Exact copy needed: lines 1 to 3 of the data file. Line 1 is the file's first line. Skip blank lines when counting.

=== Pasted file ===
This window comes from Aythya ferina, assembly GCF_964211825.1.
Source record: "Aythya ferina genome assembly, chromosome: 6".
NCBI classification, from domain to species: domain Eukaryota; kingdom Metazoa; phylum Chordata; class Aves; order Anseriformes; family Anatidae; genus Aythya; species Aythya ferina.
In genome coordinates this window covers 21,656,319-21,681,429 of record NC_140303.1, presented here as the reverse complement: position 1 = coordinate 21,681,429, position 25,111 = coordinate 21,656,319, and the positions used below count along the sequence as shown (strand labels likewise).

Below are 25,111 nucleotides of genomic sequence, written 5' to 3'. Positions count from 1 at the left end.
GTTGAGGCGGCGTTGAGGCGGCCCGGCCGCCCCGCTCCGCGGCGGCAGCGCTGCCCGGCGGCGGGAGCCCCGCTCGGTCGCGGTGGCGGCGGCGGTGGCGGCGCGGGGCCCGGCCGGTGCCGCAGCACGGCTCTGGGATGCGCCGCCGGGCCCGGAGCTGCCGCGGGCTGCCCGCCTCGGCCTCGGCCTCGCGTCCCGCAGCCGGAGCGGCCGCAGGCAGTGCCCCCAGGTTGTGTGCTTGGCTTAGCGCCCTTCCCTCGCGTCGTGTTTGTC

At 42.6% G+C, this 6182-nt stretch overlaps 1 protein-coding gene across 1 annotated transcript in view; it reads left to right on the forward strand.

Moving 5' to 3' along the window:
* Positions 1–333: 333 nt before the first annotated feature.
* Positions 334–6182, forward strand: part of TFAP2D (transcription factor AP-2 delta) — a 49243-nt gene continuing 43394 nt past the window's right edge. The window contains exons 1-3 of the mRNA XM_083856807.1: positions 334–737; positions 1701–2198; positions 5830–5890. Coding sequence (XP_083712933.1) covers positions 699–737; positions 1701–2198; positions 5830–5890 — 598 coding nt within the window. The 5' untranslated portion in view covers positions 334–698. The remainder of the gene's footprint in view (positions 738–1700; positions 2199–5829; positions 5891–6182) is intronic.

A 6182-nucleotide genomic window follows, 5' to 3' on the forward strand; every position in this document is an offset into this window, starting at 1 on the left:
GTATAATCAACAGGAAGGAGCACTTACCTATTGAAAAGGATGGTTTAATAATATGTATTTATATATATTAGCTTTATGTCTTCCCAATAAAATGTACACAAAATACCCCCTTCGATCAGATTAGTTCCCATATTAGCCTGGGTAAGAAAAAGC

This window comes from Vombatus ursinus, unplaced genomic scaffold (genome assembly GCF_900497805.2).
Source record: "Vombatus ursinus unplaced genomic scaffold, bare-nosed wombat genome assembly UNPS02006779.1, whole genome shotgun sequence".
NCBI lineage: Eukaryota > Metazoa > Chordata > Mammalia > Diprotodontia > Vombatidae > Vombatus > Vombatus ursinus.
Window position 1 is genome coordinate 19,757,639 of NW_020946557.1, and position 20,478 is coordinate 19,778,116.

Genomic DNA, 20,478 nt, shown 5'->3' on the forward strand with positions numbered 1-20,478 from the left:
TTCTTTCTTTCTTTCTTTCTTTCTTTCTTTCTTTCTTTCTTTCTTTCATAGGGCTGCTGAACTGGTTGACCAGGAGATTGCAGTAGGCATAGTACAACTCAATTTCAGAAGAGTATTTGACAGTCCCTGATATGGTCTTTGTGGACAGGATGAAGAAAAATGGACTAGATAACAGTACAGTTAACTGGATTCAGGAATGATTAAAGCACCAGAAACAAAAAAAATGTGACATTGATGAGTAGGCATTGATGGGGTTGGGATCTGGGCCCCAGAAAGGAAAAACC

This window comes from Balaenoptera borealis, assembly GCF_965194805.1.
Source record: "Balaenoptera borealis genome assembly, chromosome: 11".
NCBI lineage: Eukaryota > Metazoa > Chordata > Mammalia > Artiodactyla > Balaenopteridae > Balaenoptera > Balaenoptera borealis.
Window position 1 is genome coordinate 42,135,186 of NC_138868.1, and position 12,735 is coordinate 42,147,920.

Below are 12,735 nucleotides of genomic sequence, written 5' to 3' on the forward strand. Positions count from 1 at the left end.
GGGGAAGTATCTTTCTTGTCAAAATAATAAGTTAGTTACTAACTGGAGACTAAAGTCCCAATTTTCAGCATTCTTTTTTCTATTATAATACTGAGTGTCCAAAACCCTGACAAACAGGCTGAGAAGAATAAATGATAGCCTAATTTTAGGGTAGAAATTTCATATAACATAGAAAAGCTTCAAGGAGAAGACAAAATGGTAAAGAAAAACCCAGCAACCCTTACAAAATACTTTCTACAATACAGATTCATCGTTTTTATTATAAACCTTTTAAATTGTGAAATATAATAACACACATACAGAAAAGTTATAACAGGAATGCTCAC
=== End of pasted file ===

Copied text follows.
This window comes from Aythya ferina, assembly GCF_964211825.1.
Source record: "Aythya ferina genome assembly, chromosome: 6".
NCBI classification, from domain to species: domain Eukaryota; kingdom Metazoa; phylum Chordata; class Aves; order Anseriformes; family Anatidae; genus Aythya; species Aythya ferina.